Valletta, Malta – A proposal to free abortion from crime in Malta has sparked a polarized debate on the issue that has long been considered taboo in the country, with the strictest abortion laws in the European Union.
Independent MP Marlene Farrugia surprised many this month when she tabled a bill in Parliament calling for the removal of passages in the Criminal Code, which jailed for up to three years for aborting or assisting a woman Punishment can occur. One.
Although the law rarely applies – the Interior Ministry says the last person jailed for abortion was in 1980 – supporters argue that it serves as a deterrent. Farrugia disagrees, stating that fear of retaliation and punishment prevents women from seeking counseling and help in Malta, where surveys suggest public opinion remains strongly against abortion.
“Making abortion illegal is not the same as promoting it,” Farrugia told the Associated Press. “By criminalizing women, stigmatizing the topic of abortion and keeping this discussion taboo, we are not saving lives and we are not helping to make abortion obsolete.”
The Catholic island nation has liberalized certain laws in recent years, divorcing 10 years ago and legalizing gay marriage in 2017.
The Bill is unlikely to move through Parliament, where one major party has declared itself against non-criminalization and another implied that it wants a debate in society rather than a vote in Parliament. But supporters say this has given a boost to the long-standing dialogue.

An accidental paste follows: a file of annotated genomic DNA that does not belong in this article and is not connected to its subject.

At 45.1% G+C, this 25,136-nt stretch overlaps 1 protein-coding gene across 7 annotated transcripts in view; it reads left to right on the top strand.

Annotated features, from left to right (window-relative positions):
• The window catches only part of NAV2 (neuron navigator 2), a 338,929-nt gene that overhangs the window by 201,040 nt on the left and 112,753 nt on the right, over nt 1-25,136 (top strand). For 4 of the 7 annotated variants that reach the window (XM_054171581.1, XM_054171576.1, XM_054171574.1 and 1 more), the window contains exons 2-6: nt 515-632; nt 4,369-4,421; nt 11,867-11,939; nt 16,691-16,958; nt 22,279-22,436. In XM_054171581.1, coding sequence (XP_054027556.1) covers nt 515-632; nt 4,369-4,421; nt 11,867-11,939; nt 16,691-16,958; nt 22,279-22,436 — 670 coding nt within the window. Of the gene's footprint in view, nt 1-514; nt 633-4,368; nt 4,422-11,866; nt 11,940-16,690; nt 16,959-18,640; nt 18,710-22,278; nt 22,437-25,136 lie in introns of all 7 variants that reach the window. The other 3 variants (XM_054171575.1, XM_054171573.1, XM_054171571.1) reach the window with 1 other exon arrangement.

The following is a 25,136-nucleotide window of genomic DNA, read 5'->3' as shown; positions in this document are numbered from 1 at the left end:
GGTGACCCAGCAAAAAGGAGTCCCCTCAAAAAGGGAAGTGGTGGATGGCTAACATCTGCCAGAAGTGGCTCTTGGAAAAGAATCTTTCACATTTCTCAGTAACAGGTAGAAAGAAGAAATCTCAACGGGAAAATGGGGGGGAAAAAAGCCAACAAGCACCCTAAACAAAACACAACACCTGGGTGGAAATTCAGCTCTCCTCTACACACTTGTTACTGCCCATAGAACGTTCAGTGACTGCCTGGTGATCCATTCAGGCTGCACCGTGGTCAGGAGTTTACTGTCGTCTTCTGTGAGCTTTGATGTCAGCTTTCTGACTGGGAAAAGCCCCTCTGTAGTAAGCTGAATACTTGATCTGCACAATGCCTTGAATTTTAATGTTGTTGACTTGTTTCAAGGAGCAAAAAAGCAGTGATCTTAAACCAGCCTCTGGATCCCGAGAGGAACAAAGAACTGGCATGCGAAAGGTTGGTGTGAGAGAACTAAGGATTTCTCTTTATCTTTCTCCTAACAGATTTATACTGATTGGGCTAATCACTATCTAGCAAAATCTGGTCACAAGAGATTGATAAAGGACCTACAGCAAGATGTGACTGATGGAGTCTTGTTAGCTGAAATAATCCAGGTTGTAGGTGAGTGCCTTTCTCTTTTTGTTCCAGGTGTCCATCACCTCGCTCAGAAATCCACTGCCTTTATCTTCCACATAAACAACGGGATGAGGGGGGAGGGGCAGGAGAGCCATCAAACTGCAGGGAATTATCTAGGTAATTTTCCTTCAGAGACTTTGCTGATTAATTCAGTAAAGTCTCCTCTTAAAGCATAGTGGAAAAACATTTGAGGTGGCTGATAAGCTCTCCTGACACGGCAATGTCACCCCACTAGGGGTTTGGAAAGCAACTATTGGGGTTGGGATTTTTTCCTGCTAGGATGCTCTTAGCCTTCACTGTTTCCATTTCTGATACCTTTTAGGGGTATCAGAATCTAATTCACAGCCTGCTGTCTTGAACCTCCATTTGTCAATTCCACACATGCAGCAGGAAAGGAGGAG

“People have woken up and many more have come out of the woodwork to openly declare themselves supporters of choice,” said Isabel Stabile of the abortion rights activist group Doctors for Choice.
While Farrugia insisted that his bill would not legalize abortion, simply remove the penalty for it, opponents disagree.
“We see abortion as a smokescreen until birth in Malta,” said Miriam Siberas, chairperson of the Life Network Foundation Malta’s anti-abortion group.
“If we really care about women, then we first let them be born,” said Siberus. “The law is for a reason. It is meant to protect all of us, especially the vulnerable.”
Abortion has been legalized in almost all European Union countries, although Poland tightened its abortion laws following a constitutional court ruling this year. The only exception allowed under Polish law is when the woman’s life or health is in danger or if the pregnancy is caused by rape or incest. In Malta, the law does not allow any exceptions, but in practice doctors apply the “moral principle of dual effect”, whereby fetal death is seen as an unintended consequence of efforts to save a woman’s life. Is, said Andrea Diben of the Women’s Rights Foundation in Malta.
The Archbishop of Malta, Charles Scicluna, has also weighed in on the discussion and given a homily in an indirect response to the notion of non-criminalizing abortion.
On May 13, he said, “The mother’s womb is dear and holy, that is where human life grows. Let us pray for the womb to remain the place of life, not the place where murder takes place.”
Doctors for Choice estimates that at least 300 women abort in Malta each year, either by traveling to countries where abortion is legal, including Britain, Italy or the Netherlands, or by receiving abortion pills.
A woman, who spoke on condition of anonymity for fear of being prosecuted, told the AP that she came in contact with an international organization that helped her get abortion pills. She was concerned about any possible side effects from the pills, but said she would not immediately seek medical help for fear of being caught.
“If something goes wrong, you’re stuck,” she said. “People should be able to find the support they need in the country. Not everyone has the financial means to travel abroad. “
Farrugia, who describes herself as a “pro-life”, says she will continue to urge women “to use prevention and not terminate even when burdensome with unwanted pregnancy.”
“However, should they decide to terminate after undergoing support and counseling, then abortion needs to be highly regulated and protected.” he said. “Ultimately, no woman should be forced to continue with a pregnancy that she does not want.”